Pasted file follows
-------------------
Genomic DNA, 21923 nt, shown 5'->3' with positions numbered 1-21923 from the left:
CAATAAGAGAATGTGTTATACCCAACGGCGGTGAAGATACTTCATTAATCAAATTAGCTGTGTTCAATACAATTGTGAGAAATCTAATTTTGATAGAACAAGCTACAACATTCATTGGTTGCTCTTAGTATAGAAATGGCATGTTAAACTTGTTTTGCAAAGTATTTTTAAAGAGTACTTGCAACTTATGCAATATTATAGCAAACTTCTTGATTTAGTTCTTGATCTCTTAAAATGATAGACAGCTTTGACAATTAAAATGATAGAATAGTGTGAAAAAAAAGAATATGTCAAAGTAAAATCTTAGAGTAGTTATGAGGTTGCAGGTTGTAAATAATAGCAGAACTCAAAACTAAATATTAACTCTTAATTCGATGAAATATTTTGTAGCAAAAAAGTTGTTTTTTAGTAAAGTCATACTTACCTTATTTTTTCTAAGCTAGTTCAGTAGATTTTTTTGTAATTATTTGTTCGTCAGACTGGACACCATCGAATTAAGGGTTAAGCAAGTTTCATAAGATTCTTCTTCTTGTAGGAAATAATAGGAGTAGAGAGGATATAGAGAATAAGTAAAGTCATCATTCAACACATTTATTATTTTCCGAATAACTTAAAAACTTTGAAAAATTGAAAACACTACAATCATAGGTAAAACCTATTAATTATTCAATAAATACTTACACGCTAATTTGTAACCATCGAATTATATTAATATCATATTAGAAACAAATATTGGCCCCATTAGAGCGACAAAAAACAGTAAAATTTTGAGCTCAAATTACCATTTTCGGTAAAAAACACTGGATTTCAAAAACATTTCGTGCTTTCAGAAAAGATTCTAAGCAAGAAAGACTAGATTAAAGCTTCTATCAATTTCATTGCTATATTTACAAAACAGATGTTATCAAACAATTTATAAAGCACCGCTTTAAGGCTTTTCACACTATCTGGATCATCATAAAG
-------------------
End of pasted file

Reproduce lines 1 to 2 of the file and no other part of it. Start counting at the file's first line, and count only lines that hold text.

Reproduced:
Genomic DNA, 21923 nt, shown 5'->3' with positions numbered 1-21923 from the left:
CAATAAGAGAATGTGTTATACCCAACGGCGGTGAAGATACTTCATTAATCAAATTAGCTGTGTTCAATACAATTGTGAGAAATCTAATTTTGATAGAACAAGCTACAACATTCATTGGTTGCTCTTAGTATAGAAATGGCATGTTAAACTTGTTTTGCAAAGTATTTTTAAAGAGTACTTGCAACTTATGCAATATTATAGCAAACTTCTTGATTTAGTTCTTGATCTCTTAAAATGATAGACAGCTTTGACAATTAAAATGATAGAATAGTGTGAAAAAAAAGAATATGTCAAAGTAAAATCTTAGAGTAGTTATGAGGTTGCAGGTTGTAAATAATAGCAGAACTCAAAACTAAATATTAACTCTTAATTCGATGAAATATTTTGTAGCAAAAAAGTTGTTTTTTAGTAAAGTCATACTTACCTTATTTTTTCTAAGCTAGTTCAGTAGATTTTTTTGTAATTATTTGTTCGTCAGACTGGACACCATCGAATTAAGGGTTAAGCAAGTTTCATAAGATTCTTCTTCTTGTAGGAAATAATAGGAGTAGAGAGGATATAGAGAATAAGTAAAGTCATCATTCAACACATTTATTATTTTCCGAATAACTTAAAAACTTTGAAAAATTGAAAACACTACAATCATAGGTAAAACCTATTAATTATTCAATAAATACTTACACGCTAATTTGTAACCATCGAATTATATTAATATCATATTAGAAACAAATATTGGCCCCATTAGAGCGACAAAAAACAGTAAAATTTTGAGCTCAAATTACCATTTTCGGTAAAAAACACTGGATTTCAAAAACATTTCGTGCTTTCAGAAAAGATTCTAAGCAAGAAAGACTAGATTAAAGCTTCTATCAATTTCATTGCTATATTTACAAAACAGATGTTATCAAACAATTTATAAAGCACCGCTTTAAGGCTTTTCACACTATCTGGATCATCATAAAG